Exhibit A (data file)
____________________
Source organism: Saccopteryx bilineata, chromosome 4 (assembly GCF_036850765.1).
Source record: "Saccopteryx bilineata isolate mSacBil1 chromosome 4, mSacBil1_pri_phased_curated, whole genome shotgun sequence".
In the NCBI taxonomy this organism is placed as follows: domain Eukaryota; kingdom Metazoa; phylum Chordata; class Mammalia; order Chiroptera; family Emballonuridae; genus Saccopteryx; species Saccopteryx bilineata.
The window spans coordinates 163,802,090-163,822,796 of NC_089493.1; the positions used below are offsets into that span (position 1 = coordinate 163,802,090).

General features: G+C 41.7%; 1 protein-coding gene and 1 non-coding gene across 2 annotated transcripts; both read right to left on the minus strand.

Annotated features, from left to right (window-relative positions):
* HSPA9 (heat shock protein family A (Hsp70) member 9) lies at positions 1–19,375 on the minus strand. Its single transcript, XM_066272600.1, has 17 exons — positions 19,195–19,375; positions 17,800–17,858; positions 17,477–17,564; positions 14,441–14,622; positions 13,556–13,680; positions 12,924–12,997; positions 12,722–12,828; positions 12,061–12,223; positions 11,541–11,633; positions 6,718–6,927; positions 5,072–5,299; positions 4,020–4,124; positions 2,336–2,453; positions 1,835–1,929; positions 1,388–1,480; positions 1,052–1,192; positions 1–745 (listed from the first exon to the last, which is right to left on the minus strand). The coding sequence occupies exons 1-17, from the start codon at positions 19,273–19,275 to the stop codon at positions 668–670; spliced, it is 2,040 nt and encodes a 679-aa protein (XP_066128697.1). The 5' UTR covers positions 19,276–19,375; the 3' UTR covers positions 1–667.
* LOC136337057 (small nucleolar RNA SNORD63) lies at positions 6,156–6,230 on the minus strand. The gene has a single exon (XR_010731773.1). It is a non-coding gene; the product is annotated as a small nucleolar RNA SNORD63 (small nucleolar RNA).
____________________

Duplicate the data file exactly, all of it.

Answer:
Source organism: Saccopteryx bilineata, chromosome 4 (assembly GCF_036850765.1).
Source record: "Saccopteryx bilineata isolate mSacBil1 chromosome 4, mSacBil1_pri_phased_curated, whole genome shotgun sequence".
In the NCBI taxonomy this organism is placed as follows: domain Eukaryota; kingdom Metazoa; phylum Chordata; class Mammalia; order Chiroptera; family Emballonuridae; genus Saccopteryx; species Saccopteryx bilineata.
The window spans coordinates 163,802,090-163,822,796 of NC_089493.1; the positions used below are offsets into that span (position 1 = coordinate 163,802,090).

General features: G+C 41.7%; 1 protein-coding gene and 1 non-coding gene across 2 annotated transcripts; both read right to left on the minus strand.

Annotated features, from left to right (window-relative positions):
* HSPA9 (heat shock protein family A (Hsp70) member 9) lies at positions 1–19,375 on the minus strand. Its single transcript, XM_066272600.1, has 17 exons — positions 19,195–19,375; positions 17,800–17,858; positions 17,477–17,564; positions 14,441–14,622; positions 13,556–13,680; positions 12,924–12,997; positions 12,722–12,828; positions 12,061–12,223; positions 11,541–11,633; positions 6,718–6,927; positions 5,072–5,299; positions 4,020–4,124; positions 2,336–2,453; positions 1,835–1,929; positions 1,388–1,480; positions 1,052–1,192; positions 1–745 (listed from the first exon to the last, which is right to left on the minus strand). The coding sequence occupies exons 1-17, from the start codon at positions 19,273–19,275 to the stop codon at positions 668–670; spliced, it is 2,040 nt and encodes a 679-aa protein (XP_066128697.1). The 5' UTR covers positions 19,276–19,375; the 3' UTR covers positions 1–667.
* LOC136337057 (small nucleolar RNA SNORD63) lies at positions 6,156–6,230 on the minus strand. The gene has a single exon (XR_010731773.1). It is a non-coding gene; the product is annotated as a small nucleolar RNA SNORD63 (small nucleolar RNA).